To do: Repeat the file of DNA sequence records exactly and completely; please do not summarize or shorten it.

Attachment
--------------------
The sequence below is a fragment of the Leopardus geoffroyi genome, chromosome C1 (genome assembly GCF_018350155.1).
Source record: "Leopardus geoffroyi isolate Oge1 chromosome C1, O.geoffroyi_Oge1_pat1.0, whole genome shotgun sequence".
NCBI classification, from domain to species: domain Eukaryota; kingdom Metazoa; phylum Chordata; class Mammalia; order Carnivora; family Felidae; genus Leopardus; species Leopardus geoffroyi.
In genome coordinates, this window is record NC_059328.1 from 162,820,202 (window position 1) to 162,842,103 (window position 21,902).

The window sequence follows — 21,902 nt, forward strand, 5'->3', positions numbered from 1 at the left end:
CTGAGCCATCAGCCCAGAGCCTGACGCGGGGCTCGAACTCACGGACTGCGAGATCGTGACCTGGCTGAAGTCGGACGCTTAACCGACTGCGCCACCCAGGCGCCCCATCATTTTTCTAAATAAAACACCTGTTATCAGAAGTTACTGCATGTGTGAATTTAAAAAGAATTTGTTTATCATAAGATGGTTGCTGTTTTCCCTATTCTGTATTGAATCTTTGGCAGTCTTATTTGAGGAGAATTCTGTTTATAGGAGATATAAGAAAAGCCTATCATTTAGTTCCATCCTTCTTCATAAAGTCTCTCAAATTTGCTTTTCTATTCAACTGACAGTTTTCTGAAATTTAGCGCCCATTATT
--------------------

The sequence below is a fragment of the Leopardus geoffroyi genome, chromosome C1 (genome assembly GCF_018350155.1).
Source record: "Leopardus geoffroyi isolate Oge1 chromosome C1, O.geoffroyi_Oge1_pat1.0, whole genome shotgun sequence".
NCBI classification, from domain to species: domain Eukaryota; kingdom Metazoa; phylum Chordata; class Mammalia; order Carnivora; family Felidae; genus Leopardus; species Leopardus geoffroyi.
In genome coordinates, this window is record NC_059328.1 from 162,820,202 (window position 1) to 162,842,103 (window position 21,902).

The window sequence follows — 21,902 nt, forward strand, 5'->3', positions numbered from 1 at the left end:
CTGAGCCATCAGCCCAGAGCCTGACGCGGGGCTCGAACTCACGGACTGCGAGATCGTGACCTGGCTGAAGTCGGACGCTTAACCGACTGCGCCACCCAGGCGCCCCATCATTTTTCTAAATAAAACACCTGTTATCAGAAGTTACTGCATGTGTGAATTTAAAAAGAATTTGTTTATCATAAGATGGTTGCTGTTTTCCCTATTCTGTATTGAATCTTTGGCAGTCTTATTTGAGGAGAATTCTGTTTATAGGAGATATAAGAAAAGCCTATCATTTAGTTCCATCCTTCTTCATAAAGTCTCTCAAATTTGCTTTTCTATTCAACTGACAGTTTTCTGAAATTTAGCGCCCATTATT